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Ester faia universitat pompeu fabra imop ecb dynamic macroeconomic conference hydra 11 june 2005
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Ester Faia, Universitat Pompeu Fabra IMOP/ ECB Dynamic Macroeconomic Conference, Hydra, 11 June 2005 . ‘’Deep Habits’’ by Morten Ravn, Stephanie Schmitt Grohe and Martin Uribe. The scope of the paper . Embed habit formation for varieties into a dynamic general equilibrium model

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‘’Deep Habits’’ by Morten Ravn, Stephanie Schmitt Grohe and Martin Uribe

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Ester faia universitat pompeu fabra imop ecb dynamic macroeconomic conference hydra 11 june 2005

Ester Faia, Universitat Pompeu Fabra

IMOP/ ECB Dynamic Macroeconomic Conference,

Hydra, 11 June 2005

‘’Deep Habits’’ by Morten Ravn, Stephanie Schmitt Grohe and Martin Uribe


The scope of the paper

The scope of the paper

  • Embed habit formation for varieties into a dynamic general equilibrium model

  • Analytically this has two effects:

    • Demand side: each variety depends on past levels as in the model with superficial habits

    • Supply side: time varying wedge between marginal product and marginal cost of labour (the mark-up)

  • The goal is to replicate two main stylized facts:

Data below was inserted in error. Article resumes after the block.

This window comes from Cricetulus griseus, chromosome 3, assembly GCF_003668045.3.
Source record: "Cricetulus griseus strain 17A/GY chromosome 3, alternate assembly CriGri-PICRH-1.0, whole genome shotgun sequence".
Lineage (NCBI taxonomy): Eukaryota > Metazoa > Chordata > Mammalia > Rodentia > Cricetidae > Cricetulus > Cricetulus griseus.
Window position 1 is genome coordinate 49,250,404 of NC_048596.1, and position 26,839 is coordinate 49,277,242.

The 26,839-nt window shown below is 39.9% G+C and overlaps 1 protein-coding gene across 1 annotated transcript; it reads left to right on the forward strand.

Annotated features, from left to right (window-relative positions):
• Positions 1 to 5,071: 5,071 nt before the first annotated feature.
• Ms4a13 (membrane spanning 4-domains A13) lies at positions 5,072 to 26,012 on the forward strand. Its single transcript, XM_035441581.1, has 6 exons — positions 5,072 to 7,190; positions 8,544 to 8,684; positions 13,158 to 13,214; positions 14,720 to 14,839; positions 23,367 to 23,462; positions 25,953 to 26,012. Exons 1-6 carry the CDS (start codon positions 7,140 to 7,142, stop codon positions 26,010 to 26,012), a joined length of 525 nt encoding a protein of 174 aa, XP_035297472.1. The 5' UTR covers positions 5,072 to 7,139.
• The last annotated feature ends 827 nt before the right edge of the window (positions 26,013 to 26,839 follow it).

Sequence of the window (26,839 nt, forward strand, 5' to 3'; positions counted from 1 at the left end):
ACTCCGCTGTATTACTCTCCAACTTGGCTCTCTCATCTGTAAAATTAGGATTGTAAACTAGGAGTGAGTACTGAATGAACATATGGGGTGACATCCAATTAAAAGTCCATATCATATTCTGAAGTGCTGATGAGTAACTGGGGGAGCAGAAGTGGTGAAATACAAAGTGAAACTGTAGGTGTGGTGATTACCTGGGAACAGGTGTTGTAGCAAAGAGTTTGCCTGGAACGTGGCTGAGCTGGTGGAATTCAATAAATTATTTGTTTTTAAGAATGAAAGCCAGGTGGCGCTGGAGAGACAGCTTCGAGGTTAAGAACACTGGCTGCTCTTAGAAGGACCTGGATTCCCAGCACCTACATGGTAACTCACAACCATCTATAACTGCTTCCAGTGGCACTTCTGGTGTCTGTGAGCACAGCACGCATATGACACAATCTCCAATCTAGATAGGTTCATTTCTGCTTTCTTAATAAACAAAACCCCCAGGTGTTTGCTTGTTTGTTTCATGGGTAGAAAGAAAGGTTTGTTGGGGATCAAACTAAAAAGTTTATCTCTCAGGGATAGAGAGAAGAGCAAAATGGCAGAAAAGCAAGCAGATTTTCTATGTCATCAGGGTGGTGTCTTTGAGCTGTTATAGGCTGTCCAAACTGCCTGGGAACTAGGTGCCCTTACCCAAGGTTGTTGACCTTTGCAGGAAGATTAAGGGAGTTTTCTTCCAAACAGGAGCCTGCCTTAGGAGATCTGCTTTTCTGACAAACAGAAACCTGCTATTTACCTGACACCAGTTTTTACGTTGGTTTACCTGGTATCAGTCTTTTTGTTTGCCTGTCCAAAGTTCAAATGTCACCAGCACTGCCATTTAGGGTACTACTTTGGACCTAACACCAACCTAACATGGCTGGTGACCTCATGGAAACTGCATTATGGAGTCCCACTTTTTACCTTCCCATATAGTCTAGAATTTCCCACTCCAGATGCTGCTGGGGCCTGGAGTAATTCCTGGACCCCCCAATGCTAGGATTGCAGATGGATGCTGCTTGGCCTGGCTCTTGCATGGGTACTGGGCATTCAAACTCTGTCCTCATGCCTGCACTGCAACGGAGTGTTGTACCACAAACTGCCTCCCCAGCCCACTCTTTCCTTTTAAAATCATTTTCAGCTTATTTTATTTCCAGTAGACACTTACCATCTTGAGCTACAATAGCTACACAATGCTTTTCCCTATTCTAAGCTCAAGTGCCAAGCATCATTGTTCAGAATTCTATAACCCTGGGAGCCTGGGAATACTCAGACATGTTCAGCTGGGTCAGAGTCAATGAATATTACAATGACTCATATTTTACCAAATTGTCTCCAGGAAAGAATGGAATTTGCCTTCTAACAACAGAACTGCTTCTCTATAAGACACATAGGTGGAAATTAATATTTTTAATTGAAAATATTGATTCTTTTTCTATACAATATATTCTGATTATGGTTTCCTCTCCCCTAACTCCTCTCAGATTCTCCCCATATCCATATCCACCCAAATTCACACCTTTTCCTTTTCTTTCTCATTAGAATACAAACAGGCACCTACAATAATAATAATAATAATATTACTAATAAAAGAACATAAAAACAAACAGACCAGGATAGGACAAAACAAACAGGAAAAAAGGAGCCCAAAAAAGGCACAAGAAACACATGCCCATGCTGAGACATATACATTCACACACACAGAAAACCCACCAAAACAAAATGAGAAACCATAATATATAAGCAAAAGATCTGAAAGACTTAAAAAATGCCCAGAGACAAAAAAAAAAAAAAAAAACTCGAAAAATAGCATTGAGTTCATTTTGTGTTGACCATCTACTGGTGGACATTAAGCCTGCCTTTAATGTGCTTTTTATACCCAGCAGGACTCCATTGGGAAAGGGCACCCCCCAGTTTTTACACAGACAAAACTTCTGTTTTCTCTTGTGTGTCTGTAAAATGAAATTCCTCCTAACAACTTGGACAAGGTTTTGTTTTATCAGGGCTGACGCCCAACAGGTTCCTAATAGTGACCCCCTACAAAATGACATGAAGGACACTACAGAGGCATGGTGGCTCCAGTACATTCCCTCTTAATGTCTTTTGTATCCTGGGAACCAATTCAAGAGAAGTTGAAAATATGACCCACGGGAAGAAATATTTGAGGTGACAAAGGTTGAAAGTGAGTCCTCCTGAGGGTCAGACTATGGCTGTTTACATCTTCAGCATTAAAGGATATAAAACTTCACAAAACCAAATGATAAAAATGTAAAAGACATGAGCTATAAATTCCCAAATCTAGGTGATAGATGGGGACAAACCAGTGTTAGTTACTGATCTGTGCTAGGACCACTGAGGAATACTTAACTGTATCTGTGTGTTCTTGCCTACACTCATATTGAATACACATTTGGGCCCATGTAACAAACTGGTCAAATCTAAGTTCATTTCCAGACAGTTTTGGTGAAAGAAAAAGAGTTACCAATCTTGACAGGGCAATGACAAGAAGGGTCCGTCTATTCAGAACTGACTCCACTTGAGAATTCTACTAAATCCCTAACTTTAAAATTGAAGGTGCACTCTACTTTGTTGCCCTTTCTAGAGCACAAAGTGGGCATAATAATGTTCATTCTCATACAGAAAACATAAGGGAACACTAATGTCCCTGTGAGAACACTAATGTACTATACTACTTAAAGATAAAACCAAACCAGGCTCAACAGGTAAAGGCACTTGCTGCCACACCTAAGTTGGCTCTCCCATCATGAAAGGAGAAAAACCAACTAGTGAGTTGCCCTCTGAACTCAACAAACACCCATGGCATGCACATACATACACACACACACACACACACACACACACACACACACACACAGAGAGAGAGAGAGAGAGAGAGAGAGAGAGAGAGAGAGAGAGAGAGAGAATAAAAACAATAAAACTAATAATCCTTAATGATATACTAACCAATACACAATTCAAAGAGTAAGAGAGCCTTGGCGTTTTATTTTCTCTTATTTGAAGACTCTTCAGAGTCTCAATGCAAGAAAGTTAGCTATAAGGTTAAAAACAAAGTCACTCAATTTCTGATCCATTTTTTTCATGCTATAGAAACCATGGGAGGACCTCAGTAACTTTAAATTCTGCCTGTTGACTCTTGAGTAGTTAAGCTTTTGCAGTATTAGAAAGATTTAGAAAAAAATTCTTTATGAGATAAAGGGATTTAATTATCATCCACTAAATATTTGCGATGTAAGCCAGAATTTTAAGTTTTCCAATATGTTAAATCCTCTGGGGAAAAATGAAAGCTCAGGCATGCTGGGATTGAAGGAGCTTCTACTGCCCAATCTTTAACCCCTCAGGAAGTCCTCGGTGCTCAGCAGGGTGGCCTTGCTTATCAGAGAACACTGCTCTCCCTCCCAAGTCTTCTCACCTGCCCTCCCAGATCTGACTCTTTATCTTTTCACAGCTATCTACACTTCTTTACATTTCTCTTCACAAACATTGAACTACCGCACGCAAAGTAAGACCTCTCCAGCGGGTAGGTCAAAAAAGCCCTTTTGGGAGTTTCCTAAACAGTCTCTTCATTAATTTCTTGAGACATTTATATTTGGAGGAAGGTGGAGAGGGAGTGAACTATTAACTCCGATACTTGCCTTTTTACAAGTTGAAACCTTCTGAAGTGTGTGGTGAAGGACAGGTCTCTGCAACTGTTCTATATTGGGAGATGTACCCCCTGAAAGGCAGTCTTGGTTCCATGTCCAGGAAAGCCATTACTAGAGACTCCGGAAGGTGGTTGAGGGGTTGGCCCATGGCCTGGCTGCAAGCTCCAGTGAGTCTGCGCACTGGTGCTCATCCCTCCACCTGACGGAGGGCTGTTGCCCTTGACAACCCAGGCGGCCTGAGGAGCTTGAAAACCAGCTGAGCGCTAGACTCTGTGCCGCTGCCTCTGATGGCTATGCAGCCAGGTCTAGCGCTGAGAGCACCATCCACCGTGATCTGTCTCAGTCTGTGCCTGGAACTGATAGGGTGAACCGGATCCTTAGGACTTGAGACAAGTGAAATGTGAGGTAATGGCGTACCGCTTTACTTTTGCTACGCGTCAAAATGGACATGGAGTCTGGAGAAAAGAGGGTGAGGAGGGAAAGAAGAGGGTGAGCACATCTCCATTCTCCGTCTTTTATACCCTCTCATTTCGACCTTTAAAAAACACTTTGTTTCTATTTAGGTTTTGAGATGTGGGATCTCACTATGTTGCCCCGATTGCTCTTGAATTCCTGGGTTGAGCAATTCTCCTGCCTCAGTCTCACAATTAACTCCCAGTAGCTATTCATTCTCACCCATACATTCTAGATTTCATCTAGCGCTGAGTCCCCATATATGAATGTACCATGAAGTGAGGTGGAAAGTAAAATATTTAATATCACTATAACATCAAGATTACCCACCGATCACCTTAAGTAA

• Countercyclical mark-ups

  • Pro-cyclical real wages and co-movements between employment and output

  • Consumption demand rises in response to government expenditure shocks


The main channels of shock propagation

The main channels of shock propagation

  • Price-elasticity effect: as demand for single variety rises the price elastic term increases relatively to the habitual term hence total demand elasticity rises => mark-up decreases.

    - This effect distinguishes deep habits from superficial habits.

  • The inter-temporal effect: if firms expect a future increase in demand they have an incentive to reduce mark-ups today to increase customer base.

    - This effect distinguishes deep habits from other theories of endogenous mark-up.


How does this channel modifies the real business cycle model

How does this channel modifies the real business cycle model?

  • It amplifies output, employment and real wages fluctuations adding endogenous business cycles

    • Demand rises, mark-up falls hence demand rises again

    • If the wedge between marginal product and marginal cost of labour falls labour demand rises.

  • It overturns consumption fluctuations under government expenditure shocks => it introduces a keynesian wealth effect which counteracts the crowding out effect


Is the model compatible with labour market fluctuations

Is the model compatible with labour market fluctuations?

  • Wages and labour productivity are pro-cyclical but not so much pro-cyclical

  • Real business cycle models, sticky prices and matching frictions models have all been criticized because real wages were too responsive to aggregate shocks.